Besides cutting marks, the nail shaft will also exhibit clamp marks near the head where it was held tightly so that the head could be formed by a heading machine.  Early heading machines grabbed the nail from the side and left quite a noticeable imprint when it did so. 

          After 1835, a new method of heading nails was employed and this machine grabbed and held the nail on its face leaving a recognizable indentation on the face.   This one bit of information can help date cupboards to before or after 1835.  Typically, side pinched nails date 1790 to 1835; face pinched nails date 1835 to 1890. 

          Wrought iron has a grain much as wood has a grain.  Hand forged Rose Head nails were made with the grain running lengthwise of the nail shaft.  However, when nails began to be stamped out of flat sheets of wrought iron, it was found that the cutting machine did not work well with the in-line grain.  Therefore, early machine cut nails were cut across the grain.  This process produced an inferior nail that could not be clinched but their low cost far out weighed this disadvantage.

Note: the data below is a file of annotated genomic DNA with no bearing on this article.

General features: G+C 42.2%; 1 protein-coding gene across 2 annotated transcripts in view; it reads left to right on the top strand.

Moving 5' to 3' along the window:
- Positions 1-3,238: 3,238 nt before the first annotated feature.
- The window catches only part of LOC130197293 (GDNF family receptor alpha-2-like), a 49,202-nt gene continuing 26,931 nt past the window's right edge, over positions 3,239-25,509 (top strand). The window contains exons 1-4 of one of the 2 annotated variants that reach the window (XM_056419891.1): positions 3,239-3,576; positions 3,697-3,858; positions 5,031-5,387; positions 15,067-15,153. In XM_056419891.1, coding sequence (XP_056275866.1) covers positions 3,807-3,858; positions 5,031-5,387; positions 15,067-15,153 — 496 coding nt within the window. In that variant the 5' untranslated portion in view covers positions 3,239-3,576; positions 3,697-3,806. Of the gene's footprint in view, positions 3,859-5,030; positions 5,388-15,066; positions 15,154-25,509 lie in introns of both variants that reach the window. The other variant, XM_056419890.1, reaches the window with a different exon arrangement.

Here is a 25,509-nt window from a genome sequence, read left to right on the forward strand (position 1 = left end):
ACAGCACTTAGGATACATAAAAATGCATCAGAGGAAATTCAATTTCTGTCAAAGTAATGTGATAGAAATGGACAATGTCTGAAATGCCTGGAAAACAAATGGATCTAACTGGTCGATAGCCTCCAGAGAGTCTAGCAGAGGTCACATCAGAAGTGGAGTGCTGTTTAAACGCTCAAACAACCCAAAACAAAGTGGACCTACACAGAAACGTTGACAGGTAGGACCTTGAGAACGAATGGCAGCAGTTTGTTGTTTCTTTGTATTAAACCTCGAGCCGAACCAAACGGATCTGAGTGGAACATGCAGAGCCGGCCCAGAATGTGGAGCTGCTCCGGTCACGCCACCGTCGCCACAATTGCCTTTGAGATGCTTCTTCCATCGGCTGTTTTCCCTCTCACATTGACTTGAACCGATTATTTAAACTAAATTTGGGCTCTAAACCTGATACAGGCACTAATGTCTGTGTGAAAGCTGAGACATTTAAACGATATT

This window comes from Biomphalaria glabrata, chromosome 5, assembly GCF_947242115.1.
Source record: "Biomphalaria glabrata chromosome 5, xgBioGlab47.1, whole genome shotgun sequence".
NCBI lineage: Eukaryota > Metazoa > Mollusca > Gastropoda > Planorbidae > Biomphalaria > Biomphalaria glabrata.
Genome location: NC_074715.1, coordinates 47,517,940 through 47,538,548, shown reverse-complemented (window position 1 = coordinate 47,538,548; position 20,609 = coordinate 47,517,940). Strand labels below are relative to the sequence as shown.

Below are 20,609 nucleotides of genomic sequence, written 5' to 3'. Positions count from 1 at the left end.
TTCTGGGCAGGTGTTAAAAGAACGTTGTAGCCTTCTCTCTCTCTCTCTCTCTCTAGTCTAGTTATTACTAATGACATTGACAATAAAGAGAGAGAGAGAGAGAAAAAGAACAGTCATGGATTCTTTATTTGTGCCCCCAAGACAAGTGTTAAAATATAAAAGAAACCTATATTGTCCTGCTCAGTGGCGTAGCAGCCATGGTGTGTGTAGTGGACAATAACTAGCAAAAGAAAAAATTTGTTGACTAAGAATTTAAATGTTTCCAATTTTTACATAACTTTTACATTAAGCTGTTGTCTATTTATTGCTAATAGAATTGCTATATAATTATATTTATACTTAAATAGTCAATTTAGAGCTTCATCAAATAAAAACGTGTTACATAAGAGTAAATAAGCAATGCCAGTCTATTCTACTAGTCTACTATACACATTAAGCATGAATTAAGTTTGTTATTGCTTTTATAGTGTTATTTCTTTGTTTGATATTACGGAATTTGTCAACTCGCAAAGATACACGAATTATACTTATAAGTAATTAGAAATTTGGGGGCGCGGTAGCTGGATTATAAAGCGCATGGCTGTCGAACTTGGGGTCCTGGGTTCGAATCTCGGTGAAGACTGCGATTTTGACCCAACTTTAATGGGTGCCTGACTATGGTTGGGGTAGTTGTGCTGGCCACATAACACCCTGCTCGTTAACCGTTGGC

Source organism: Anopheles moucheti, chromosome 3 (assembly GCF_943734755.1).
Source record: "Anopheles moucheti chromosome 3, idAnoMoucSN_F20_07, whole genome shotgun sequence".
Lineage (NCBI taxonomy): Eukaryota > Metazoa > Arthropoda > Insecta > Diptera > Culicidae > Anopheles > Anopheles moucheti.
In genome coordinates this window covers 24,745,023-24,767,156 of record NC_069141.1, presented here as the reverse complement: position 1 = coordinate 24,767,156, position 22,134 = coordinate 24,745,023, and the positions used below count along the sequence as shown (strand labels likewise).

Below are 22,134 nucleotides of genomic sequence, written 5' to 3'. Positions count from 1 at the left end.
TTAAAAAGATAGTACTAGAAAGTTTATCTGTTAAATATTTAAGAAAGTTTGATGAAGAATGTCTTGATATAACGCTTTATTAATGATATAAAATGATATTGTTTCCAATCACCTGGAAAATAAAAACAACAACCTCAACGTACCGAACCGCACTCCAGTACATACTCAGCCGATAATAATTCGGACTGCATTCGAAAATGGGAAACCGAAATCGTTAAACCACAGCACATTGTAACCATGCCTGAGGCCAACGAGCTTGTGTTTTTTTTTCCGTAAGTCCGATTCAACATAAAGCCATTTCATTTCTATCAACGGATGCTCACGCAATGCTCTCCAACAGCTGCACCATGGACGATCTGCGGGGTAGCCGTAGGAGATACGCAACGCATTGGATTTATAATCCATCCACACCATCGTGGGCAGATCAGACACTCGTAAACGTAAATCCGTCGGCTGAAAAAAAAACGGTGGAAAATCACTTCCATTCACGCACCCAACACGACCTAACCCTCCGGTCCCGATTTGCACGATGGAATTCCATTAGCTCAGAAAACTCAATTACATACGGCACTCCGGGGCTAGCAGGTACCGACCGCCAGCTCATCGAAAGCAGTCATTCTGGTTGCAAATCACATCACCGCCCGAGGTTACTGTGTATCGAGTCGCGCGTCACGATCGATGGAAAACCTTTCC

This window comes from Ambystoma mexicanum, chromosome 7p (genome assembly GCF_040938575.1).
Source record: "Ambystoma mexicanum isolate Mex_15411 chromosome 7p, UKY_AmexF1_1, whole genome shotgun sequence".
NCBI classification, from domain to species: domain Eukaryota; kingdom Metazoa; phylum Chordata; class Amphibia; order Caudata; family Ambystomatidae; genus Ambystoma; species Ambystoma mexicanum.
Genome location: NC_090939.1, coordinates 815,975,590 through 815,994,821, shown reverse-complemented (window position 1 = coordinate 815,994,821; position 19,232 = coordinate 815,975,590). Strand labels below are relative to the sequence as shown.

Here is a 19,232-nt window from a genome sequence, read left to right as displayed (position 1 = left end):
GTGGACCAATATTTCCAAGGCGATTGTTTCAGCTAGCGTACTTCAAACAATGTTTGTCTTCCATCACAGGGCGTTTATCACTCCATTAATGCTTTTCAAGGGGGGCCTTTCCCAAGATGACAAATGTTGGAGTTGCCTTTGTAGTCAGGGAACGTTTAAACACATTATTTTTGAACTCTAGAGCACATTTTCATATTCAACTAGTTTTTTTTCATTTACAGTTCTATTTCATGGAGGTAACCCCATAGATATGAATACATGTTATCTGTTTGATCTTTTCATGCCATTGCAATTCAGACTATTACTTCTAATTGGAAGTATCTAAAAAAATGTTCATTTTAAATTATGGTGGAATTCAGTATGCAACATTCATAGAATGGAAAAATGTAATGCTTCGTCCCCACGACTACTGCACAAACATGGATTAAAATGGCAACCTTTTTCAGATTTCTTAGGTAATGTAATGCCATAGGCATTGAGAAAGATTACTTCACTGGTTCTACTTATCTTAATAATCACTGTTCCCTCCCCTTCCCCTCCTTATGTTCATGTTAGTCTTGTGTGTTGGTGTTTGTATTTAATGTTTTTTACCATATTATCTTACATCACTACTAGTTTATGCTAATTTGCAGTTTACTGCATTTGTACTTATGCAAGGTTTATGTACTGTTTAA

Consequently, from 1790 to 1848 the grain of a machine cut nail runs across rather than with the length of the shaft.  In 1848, a new machine was introduced that cut nails, once again, in-line with the grain of wrought iron.  This machine was used until steel replaced wrought iron in 1885. 

          Using the above information nails can be dated as follows: A cut nail made out of steel dates 1885 and later.  A cut nail that has opposite side (face and back) cutting burrs, is side pinched, and has a grain that runs across the shaft dates 1790-1848.  A nail that has cutting burrs on the same side, is crossed grained, and side pinched dates 1835-1848.  A cut nail that has in-line grain, is faced pinched, and cutting burrs on the same side dates 1848-1885.  There are many other combinations, too many to include in an article of this nature.  Dealers and collectors should contact Louisiana State University for a copy of this research paper.  It is cheap!

           The full name of the research paper written by Edwards and Wells is Historic Louisiana Nails - Aids to the Dating of Old Buildings.  The cost is $20 and this price includes postage and handling.  Make your checks payable to Geoscience Publication  P.O. Box 16010 Baton Rouge,  LA 70893-6010.

           You can also order online at http://www.ga.lsu.edu/k2.html/